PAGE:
I’m not really in Hawthorn-Melbourne’s sales department and I most definitely do not get commission for saying this, but if you’re taking your Australia IELTS in Victoria, you could do no worse than take it there. Why?

One main reason would be the quality of the speakers in the test room. They have built-in speakers along the ceilings of the room, so everyone is able to hear the dialogue being broadcast clearly, regardless of their seating position.

Points to consider:

  • Read the questions through before the dialogue begins, have an expectation of the answers you are looking for.
  • Hold your pencil ready and be prepared to write the answers down as they come.


This is basically a piece of cake, basically you read several passages and answer written questions. If your English comprehension skills are fine, you shouldn’t have any worries with this. Read more newspapers and books if you want to improve on it.


There are two components to this section, letter writing and essay writing.

Letter writing is easy because you are allowed to write in an informal style. Note: informal does not mean you are allowed to use internet lingo e.g. ORLY WTH LOL ROFL WTG FTW (and so on). Keep it simple, stick to the requirements and you should be fine.

Essay writing is slightly tougher, because you are required to write in an argumentative style. This means having to come up with advantages/disadvantages on the topic posed, and to present your points clearly. I recommend a ton of practice on this, no shit. Learn to understand the topic and structure your essay quickly before writing it down. Time is of the essence.

Points to consider:

  • How do you start the essay off?
    Write an introductory header about the topic posed.
  • Why is it better?
    List them down.
  • Why is it not better?
    List these down as well.
  • What is your stand on things?
    Tip: you do not need to take an absolute stand, you could always “agree to a certain extent”, which allows you to go both ways.


Speaking is another tough cookie in this test. Unexpected topics always appear, and there’s nothing you can do to prepare for things like this. If you know that you are weak in this area, there is nothing to do but to practice, practice and practice. Make yourself talk to people in proper English all the time. Practice in front of the mirror if you have to.

That’s all!

That’s about all I have for all the Australia IELTS takers out there, so good luck guys and I hope my tips helped.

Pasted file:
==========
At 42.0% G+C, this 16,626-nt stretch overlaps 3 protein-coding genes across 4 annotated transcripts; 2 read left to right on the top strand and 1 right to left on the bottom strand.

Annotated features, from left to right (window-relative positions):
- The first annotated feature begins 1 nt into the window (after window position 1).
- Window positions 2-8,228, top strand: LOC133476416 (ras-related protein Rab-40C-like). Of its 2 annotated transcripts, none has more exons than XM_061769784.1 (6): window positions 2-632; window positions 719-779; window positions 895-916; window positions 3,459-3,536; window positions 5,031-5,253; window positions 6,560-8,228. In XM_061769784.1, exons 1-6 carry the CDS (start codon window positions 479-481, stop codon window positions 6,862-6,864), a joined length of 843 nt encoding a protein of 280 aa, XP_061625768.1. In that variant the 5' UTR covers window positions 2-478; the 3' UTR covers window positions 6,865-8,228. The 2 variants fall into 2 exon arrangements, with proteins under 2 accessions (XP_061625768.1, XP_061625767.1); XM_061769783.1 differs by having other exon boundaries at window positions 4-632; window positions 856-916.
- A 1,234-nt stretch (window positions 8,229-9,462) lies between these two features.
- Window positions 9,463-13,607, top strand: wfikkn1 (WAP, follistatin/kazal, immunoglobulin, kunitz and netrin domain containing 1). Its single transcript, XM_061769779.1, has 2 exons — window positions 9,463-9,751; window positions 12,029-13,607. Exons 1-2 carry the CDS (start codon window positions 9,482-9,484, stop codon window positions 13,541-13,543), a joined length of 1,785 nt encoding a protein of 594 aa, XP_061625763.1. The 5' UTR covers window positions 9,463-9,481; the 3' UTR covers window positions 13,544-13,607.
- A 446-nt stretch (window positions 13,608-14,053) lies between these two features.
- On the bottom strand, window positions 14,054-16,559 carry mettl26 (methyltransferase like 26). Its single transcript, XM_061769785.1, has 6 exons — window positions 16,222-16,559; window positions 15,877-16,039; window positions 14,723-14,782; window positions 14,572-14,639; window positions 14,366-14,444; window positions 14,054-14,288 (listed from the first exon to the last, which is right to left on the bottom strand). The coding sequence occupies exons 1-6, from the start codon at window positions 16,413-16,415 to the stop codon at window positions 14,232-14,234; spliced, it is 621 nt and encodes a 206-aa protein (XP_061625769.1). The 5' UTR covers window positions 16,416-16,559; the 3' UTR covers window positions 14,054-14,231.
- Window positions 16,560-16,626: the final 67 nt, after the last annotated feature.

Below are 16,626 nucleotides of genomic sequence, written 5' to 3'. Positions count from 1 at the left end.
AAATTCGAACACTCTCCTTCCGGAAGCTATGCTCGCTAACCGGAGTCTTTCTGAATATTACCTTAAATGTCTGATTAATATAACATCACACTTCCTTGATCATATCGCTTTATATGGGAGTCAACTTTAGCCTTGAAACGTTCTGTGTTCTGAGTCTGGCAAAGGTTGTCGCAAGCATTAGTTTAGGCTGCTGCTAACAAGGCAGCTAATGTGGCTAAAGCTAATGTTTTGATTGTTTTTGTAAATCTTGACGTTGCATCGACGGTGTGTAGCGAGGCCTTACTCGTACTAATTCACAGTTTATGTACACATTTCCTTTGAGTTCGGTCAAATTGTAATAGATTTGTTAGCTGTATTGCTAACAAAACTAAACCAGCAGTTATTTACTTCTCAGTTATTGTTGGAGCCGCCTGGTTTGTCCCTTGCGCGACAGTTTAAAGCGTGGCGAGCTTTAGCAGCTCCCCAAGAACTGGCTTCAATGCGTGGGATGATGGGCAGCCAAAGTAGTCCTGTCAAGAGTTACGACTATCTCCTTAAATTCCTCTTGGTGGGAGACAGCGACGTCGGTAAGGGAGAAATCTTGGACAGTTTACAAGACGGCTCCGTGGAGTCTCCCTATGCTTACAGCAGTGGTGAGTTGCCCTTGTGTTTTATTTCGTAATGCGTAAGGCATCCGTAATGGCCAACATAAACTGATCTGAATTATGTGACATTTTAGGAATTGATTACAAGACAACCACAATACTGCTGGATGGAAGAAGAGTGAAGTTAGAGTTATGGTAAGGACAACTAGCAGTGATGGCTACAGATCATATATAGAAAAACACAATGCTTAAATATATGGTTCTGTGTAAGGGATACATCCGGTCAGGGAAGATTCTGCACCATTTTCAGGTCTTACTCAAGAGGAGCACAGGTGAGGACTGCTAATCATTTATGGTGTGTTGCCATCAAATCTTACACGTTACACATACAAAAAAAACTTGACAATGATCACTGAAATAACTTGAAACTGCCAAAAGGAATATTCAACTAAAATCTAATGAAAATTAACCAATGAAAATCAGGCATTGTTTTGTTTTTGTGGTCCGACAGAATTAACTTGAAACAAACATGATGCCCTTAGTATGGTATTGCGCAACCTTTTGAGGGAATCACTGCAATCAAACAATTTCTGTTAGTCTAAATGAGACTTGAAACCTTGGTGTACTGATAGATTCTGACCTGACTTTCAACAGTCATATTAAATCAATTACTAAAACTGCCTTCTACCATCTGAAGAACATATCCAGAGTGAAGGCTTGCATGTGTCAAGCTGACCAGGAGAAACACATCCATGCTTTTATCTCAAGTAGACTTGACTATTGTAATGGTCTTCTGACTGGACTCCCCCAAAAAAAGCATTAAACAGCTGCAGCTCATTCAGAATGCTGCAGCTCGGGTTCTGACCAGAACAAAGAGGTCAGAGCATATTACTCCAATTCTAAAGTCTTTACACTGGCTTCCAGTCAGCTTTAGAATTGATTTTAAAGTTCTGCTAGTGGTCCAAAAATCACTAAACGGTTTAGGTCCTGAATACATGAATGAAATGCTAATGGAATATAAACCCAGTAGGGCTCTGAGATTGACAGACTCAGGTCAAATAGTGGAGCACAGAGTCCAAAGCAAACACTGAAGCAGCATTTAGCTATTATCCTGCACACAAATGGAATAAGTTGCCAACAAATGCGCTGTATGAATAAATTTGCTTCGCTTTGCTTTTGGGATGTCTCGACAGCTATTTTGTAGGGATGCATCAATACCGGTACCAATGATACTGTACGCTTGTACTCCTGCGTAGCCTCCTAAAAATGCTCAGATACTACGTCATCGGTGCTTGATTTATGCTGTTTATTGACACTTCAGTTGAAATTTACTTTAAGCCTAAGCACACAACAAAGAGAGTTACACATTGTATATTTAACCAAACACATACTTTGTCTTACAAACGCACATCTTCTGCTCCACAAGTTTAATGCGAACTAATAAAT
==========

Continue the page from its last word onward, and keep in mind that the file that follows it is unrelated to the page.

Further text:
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NBL: Postgame analysis on Finals Game 3 – 08 Mar 09 Melbourne Tigers vs Crazy John South Dragons

It was a lousy Friday evening as I tracked the live stats on NBL’s website, and watched Game 2 close to a 83-88 score. My hopes of a 3-0 run in this season’s finals poofed right then. I was still looking forward to Game 3 though, since the Dragons always played to their best on the home court at Hisense Arena. And of course, the $45 seat helped somewhat. I am so looking forward to the next season, when I can actually get a season ticket and plonk myself down with a much closer view of the court.


The game
The Dragons started out strong in the first quarter, with Worthington visibly playing all out. He was running around the court, grabbing both offensive and defensive rebounds, and attacking hard as well. Tremell Darden made several great clutch shots as well. Combined with the rest of the Dragons and some great defense work, it turned into a comfortable 13 point lead by halftime.

With that being said, the Tigers were obviously not performing at their peak, which was another reason for the huge point difference. Offensive boards were being guarded closely by the Dragons, which decreased the number of second chances for the Tigers somewhat. They did make a run for it in the second quarter, but were beaten back by the Dragons’ consistent scoring and their own missed attempts from the three line.

A video of the game pre-tipoff and some choice highlights.

Donta Smith and Tremell Darden made huge moments in the game tonight, bringing the crowd to a roar with their spectacular dunks; one never fails to admire the energy and wow factor that a dunk brings into the game.

Fouls often decide the flow of the game in a big way. Burston, who had a good game tonight in points and rebounds was dangerously close to being fouled out towards the end, and the Dragons had to field Horvath, who had not seen much action in the finals so far.

And it seemed like one key point of the Dragons’ strategy was to bait fouls from Barlow, who was ejected in Game 1 on foul trouble. Barlow had three fouls early in the game, and sat out quite a bit of it before coming back, only to hit five fouls. He finished the game in the end with no problems, however.

(via theage.com.au by Sebastian Costanzo)